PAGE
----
Tuesday, August 19, 2014

The Inevitable

I received this little gem attached to my toll statement.

In the history of man made disasters, things usually tend to be inevitable, if you don't actually do anything about it.

Queensland Government 2014 : Doing nothing about improving public transport to let the congestion happen.

Friday, June 6, 2014

Source controlling your database, with VS2012 and SSDT

Source control for code is awesome, but when it comes to databases, I've never done it full.  Sure, there's dumps to SQL files, and extracts, but it all seems just a bit too manual.

So, I've decided to try my luck at a proper database project for my MS SQL database in Visual Studio 2012.  The MS SQL Server flavour is 2008 R2.

The current situation is 3 databases that I need to apply changes to, at various times.

My first database is the development database, located on a shared server, and connected via Windows Authentication.

The second database is the test database, located on the test server. Whilst I can connect to the machine via a VPN, the database still has Windows Authentication, and physically connecting to the database from my development machine is not an option.

And the third database is the production database. Also using Windows Authentication, and unreachable from my desktop, in any database connectivity sense.

At the time of deciding to have this database project, I was near the end of the development cycle, so pretty much all database changes I wanted to make were already applied.  Though in planning for a new release, I always take a copy of the database from the previous release and rename it for the new release.  So I had an older version to work with.

So I created a new SQL Server Database Project.  Then I imported from the older database.  At this point, I committed the project source to Git, so show the state of the database before all my current release changes have been applied.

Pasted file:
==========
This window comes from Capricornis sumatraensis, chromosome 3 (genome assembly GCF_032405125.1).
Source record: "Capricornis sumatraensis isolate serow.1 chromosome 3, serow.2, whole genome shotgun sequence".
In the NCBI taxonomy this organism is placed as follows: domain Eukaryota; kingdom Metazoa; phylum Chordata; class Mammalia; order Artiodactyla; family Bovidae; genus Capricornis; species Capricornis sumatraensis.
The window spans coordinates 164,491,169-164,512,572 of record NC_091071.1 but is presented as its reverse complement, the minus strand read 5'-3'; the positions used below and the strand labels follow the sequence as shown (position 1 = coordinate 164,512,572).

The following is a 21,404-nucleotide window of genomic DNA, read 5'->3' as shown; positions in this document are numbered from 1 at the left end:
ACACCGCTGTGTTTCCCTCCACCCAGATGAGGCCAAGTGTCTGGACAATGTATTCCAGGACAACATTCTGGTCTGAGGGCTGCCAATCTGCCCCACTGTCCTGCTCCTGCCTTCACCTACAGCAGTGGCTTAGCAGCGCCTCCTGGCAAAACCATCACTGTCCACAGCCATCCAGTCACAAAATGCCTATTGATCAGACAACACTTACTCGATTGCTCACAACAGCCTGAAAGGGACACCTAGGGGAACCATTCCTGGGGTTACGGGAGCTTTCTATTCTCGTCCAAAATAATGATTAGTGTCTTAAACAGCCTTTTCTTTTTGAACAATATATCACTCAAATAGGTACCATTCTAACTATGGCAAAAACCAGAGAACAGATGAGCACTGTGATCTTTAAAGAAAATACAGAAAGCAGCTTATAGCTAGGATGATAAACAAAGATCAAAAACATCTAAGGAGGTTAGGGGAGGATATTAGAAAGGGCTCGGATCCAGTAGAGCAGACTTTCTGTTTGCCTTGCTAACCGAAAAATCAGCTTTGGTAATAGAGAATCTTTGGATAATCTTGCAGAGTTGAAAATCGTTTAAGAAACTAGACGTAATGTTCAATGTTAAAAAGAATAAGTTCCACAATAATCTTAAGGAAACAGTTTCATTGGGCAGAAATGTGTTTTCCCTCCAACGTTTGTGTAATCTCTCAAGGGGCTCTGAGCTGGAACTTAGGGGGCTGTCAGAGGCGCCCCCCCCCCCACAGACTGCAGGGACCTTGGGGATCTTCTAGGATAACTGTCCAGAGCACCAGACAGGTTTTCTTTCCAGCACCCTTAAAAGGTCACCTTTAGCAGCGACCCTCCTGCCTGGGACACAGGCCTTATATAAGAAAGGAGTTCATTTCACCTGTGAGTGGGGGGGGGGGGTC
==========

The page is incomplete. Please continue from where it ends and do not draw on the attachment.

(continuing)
Then I performed a Schema Compare with the new release, making sure to set the new database as the source, and the project as the target.  I then did an Update, and committed that to Git as well.  Nothing unusual so far.

The next challenge is to work out what changes I should require to upgrade the test database.  Since the database project also imports security objects, such as logins, I want to make sure none of my development logins make it to the test and production databases.  The database project tools and doco seem geared for when you can connect to the database to do a Publish, but it's not an option in this case.

The next best thing is to jump on the test system, and generate a .dacpac file from the test database, and bring that back to my development machine.  From there, I can (hopefully) perform a Schema Compare and generate an SQL file that I can run on the the test server to get it up to speed.

But no.  That would seem to not be an option for me at the moment.  When I generate a dacpac file from SSMS 2008 R2, and try to use this in a Schema Compare, I get an Origin.xml file missing error. This post suggests that MS might fix the issue, but also says that you need to upgrade to SSMS 2012 to be able to generate v3 of the dacpac, the only version that will work as intended.

Unfortunately, my test system is only running 2008 R2 on Window 2008 Datacenter, and SSMS 2012 requires Windows Server 2008 Datacenter SP1.  On the original post, I have quizzed the answer that suggested a fix to see if they were going to fix SSDT to handle older dacpacs that don't have an Origin.xml, or the less convenient option of forcing everyone to patch their OS being being able to install the latest SSMS.